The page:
Origenes “Kiko” Benoit has an unquestionable passion for volleyball.
He has spent 20 years at Miami Dade College, the past 10 seasons as head coach of the Lady Sharks volleyball team.
During his tenure as head coach, Benoit’s athletes have won seven state titles and finished as the National Junior College Athletic Association national runner-ups three times.
He has never lost his love for the game.
“It is a very fun sport. First of all, it’s a team sport,” Benoit said. “You have to do things together. Someone has to pass, someone has to set, someone has to spike, play defense, serve. I always like to work as a team. I’m a team player. ”
Benoit was born on Oct. 18, 1971, at a Dominican military base in the city of San Isidro, Dominican Republic. Benoit’s father, Origenes Benoit Sr., was a member of the army.
His family has a long lineage Dominican military veterans. Aside from Benoit’s father, his grandfather and uncles were part of the Dominican air force branch.
Despite the long-standing military heritage in his family, Benoit had no interest in following in their footsteps.
“I used to tell my grandfather: ‘I’m not going to go into the military,” Benoit said. “I was never going to become an army guy or marine guy. It just wasn’t meant to be for me; I never liked that since the beginning.”
Benoit’s introduction to volleyball was largely due to his older sister, Maria Del Carmen Benoit, who played for the air force’s women’s volleyball team.
When Benoit played for the junior air force baseball team as a child, the field they would practice in was next to the volleyball court his sister’s volleyball team played at. After baseball practice, Benoit would move on to the volleyball court and observe his sister’s team practice. It was there that Benoit developed his love for the game.
He trained on the fundamental aspects of volleyball by hitting the ball against the wall.
Benoit eventually moved to the United States with his family when he was 13.
While attending American Senior High School in the late 1980s, Benoit wanted to continue his volleyball career but found it difficult because the school did not have a men’s volleyball program.
“It was tough for [those of us] that loved volleyball,” Benoit said.
Benoit joined community recreational volleyball leagues to supplement his love for the game. After graduating high school in 1990, it became even more difficult to find ways to play volleyball, so Benoit focused on his studies.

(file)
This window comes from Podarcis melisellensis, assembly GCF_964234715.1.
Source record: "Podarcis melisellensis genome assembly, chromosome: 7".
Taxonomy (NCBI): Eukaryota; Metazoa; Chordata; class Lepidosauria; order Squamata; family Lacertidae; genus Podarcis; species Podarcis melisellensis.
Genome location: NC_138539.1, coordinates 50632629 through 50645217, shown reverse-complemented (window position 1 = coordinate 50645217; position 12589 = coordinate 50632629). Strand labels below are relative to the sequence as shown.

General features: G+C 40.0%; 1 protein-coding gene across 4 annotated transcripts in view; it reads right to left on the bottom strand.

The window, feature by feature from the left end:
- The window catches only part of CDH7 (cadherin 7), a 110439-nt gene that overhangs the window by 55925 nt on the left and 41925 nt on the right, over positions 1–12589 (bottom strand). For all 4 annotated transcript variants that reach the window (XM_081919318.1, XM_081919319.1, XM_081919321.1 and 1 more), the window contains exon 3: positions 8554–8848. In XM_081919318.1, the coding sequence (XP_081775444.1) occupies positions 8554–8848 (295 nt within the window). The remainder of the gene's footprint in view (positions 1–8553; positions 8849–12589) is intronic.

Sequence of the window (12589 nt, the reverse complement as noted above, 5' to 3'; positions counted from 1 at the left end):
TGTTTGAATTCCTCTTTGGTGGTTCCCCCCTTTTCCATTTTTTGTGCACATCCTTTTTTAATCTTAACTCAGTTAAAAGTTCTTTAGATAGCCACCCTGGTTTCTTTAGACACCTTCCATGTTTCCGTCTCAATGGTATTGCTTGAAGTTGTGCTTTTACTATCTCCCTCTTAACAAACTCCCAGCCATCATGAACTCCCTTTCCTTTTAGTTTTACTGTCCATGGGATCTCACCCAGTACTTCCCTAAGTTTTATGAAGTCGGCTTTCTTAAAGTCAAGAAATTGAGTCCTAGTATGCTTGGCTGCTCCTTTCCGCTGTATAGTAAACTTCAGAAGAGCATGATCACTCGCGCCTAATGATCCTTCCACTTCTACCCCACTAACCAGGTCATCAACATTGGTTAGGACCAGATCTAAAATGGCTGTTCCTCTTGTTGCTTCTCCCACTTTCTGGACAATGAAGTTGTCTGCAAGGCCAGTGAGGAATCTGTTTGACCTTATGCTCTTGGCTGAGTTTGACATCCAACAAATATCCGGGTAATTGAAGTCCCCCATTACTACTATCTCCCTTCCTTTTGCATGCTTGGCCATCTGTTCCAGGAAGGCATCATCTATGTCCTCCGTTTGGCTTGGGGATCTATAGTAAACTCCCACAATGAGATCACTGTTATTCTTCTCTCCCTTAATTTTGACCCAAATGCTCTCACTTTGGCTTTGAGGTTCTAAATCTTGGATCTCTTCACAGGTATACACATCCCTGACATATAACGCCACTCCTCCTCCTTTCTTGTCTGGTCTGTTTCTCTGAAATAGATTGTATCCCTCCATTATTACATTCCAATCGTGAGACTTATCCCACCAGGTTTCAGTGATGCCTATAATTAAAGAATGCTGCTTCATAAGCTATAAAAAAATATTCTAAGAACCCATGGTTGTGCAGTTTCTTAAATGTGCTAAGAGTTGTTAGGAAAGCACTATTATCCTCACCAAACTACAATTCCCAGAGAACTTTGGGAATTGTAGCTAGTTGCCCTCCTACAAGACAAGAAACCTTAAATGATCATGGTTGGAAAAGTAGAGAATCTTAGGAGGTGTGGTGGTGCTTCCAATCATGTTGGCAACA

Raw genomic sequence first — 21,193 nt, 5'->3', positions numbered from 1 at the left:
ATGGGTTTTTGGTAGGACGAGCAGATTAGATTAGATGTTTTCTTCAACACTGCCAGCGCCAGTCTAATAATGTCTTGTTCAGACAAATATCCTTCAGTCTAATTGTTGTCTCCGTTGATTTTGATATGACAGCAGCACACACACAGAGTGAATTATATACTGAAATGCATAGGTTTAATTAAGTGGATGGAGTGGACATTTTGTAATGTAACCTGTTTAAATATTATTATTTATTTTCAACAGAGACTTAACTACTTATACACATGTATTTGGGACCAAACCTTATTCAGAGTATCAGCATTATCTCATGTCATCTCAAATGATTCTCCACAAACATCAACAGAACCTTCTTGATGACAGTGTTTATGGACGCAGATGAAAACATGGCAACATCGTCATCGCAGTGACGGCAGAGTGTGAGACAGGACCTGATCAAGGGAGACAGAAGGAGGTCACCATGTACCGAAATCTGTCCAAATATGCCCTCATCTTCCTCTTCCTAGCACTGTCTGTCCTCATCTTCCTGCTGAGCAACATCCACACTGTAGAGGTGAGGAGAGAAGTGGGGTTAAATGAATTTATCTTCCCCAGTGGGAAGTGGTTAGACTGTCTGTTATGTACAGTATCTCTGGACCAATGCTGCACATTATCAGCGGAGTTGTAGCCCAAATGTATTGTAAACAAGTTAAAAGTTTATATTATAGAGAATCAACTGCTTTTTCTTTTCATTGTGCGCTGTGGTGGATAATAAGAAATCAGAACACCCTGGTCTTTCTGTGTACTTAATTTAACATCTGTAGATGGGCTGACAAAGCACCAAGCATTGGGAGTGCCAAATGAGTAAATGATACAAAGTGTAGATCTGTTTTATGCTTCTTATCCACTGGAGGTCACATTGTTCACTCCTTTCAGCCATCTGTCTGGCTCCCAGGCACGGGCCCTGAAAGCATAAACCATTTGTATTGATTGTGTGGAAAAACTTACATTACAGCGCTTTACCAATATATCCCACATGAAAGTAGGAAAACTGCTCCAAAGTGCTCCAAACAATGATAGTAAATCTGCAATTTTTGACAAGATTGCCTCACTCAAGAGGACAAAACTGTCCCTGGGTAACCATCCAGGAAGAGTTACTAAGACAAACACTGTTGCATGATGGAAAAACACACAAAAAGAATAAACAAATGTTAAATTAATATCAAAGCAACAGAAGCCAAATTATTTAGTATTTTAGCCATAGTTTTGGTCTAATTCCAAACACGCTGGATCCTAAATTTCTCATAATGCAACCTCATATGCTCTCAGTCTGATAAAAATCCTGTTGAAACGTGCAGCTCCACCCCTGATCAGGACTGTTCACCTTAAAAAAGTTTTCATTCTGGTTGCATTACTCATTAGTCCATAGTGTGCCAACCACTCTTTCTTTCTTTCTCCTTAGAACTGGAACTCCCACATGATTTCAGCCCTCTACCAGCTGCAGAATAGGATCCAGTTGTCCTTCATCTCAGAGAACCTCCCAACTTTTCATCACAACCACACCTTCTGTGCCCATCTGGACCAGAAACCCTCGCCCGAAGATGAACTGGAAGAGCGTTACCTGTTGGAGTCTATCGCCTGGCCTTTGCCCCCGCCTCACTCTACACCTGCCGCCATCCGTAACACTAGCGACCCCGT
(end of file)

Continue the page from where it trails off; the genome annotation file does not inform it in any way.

He earned his associate’s degree from MDC and a bachelor’s of science degree in general education, with a minor in psychology, from Columbia College of Missouri.
Benoit’s first foray into coaching was as a volunteer for the Lady Sharks volleyball team in the late 1990s. At the time, the volleyball team was spearheaded by Ilida Medero, one of the all-time winningest coaches in the National Junior College Athletic Association and an inductee into the Florida College System Activities Association Hall of Fame.
Medero was impressed with how Benoit conducted himself and his work ethic.
“From the moment that I met him and that he started working with [the volleyball team], I felt that he was a good match for our team,” Medero said. “He had a lot of knowledge. He was very ethical and was very respectful of my players, so I thought that would be a good balance for my team.”
When Medero retired due to illnesses and physical ailments, Benoit was her choice.
“I started thinking about ‘who could be my successor? Who could possibly replace me?’ because I did not want to leave the team in unknown hands,” Medero said. “I spoke with Kiko and I said: ‘I’m going to step down from coaching, and I would appreciate it if you would remain with the team and if you could become the head coach and you could choose your assistant coaches.’”
Benoit officially took the reigns as head coach of the women’s volleyball team in 2005. By that time, he had worked his way through the MDC volleyball ranks—first as a hitting coach then as an assistant coach and finally making it to head coach.
“Throughout the years he has done an excellent job, and will continue to do so,” Medero said.